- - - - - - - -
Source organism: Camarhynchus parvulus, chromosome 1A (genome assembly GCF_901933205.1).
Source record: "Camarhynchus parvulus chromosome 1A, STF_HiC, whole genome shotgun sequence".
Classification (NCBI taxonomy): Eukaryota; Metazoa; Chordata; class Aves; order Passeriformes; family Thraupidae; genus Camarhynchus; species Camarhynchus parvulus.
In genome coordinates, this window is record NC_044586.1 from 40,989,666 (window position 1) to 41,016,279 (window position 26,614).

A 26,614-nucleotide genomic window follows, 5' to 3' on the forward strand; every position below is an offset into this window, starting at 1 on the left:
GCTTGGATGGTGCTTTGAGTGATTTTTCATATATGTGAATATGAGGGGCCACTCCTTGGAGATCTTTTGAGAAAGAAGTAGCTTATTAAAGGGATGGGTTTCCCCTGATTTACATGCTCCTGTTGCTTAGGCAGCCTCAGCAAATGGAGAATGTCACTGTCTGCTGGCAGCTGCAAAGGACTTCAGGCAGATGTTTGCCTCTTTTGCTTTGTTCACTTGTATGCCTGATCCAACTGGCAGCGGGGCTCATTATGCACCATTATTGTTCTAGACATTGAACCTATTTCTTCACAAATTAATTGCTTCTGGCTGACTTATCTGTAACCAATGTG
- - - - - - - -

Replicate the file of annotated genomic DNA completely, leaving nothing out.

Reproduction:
Source organism: Camarhynchus parvulus, chromosome 1A (genome assembly GCF_901933205.1).
Source record: "Camarhynchus parvulus chromosome 1A, STF_HiC, whole genome shotgun sequence".
Classification (NCBI taxonomy): Eukaryota; Metazoa; Chordata; class Aves; order Passeriformes; family Thraupidae; genus Camarhynchus; species Camarhynchus parvulus.
In genome coordinates, this window is record NC_044586.1 from 40,989,666 (window position 1) to 41,016,279 (window position 26,614).

A 26,614-nucleotide genomic window follows, 5' to 3' on the forward strand; every position below is an offset into this window, starting at 1 on the left:
GCTTGGATGGTGCTTTGAGTGATTTTTCATATATGTGAATATGAGGGGCCACTCCTTGGAGATCTTTTGAGAAAGAAGTAGCTTATTAAAGGGATGGGTTTCCCCTGATTTACATGCTCCTGTTGCTTAGGCAGCCTCAGCAAATGGAGAATGTCACTGTCTGCTGGCAGCTGCAAAGGACTTCAGGCAGATGTTTGCCTCTTTTGCTTTGTTCACTTGTATGCCTGATCCAACTGGCAGCGGGGCTCATTATGCACCATTATTGTTCTAGACATTGAACCTATTTCTTCACAAATTAATTGCTTCTGGCTGACTTATCTGTAACCAATGTG